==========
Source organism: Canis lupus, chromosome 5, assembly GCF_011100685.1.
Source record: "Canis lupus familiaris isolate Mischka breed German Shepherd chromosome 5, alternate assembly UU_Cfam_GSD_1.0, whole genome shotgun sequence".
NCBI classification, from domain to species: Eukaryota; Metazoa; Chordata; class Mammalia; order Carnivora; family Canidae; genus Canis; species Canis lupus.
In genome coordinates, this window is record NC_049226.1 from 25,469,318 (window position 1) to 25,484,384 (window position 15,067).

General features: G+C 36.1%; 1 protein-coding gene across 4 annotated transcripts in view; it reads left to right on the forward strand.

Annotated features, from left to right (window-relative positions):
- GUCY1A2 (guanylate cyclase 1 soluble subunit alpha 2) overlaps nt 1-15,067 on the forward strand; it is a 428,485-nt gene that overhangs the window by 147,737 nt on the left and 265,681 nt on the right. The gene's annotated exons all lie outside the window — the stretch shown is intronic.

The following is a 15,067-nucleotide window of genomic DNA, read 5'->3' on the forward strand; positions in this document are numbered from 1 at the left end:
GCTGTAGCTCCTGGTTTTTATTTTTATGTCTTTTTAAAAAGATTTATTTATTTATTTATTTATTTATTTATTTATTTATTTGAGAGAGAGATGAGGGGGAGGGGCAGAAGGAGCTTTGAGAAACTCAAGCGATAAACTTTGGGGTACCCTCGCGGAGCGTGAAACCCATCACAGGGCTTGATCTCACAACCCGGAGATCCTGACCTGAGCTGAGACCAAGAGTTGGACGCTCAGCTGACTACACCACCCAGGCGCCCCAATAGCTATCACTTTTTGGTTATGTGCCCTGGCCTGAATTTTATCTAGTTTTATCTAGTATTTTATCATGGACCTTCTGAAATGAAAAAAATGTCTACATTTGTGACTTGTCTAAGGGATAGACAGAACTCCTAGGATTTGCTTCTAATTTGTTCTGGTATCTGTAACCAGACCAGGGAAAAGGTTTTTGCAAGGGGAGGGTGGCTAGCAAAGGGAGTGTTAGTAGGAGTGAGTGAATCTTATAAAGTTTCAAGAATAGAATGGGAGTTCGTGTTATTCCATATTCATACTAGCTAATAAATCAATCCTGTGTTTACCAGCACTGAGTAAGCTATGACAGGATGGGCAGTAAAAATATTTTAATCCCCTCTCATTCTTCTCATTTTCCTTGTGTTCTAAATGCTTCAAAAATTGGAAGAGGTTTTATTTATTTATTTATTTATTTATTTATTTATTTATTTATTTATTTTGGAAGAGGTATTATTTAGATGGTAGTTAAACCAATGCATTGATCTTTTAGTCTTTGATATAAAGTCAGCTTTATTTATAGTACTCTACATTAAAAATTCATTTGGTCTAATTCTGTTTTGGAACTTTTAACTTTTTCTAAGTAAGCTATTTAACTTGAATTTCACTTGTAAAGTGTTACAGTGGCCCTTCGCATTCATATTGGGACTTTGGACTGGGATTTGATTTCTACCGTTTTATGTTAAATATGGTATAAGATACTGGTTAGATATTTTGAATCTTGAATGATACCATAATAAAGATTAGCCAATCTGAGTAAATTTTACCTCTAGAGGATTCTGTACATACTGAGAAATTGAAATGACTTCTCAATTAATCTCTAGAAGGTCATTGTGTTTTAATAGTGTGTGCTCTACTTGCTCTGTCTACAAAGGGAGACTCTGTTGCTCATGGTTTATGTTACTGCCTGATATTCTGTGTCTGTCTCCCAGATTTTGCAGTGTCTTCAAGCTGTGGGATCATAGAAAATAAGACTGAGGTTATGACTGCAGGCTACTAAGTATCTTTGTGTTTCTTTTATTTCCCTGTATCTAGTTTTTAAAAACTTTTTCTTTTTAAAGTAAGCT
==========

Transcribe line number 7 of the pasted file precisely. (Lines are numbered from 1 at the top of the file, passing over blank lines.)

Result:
- GUCY1A2 (guanylate cyclase 1 soluble subunit alpha 2) overlaps nt 1-15,067 on the forward strand; it is a 428,485-nt gene that overhangs the window by 147,737 nt on the left and 265,681 nt on the right. The gene's annotated exons all lie outside the window — the stretch shown is intronic.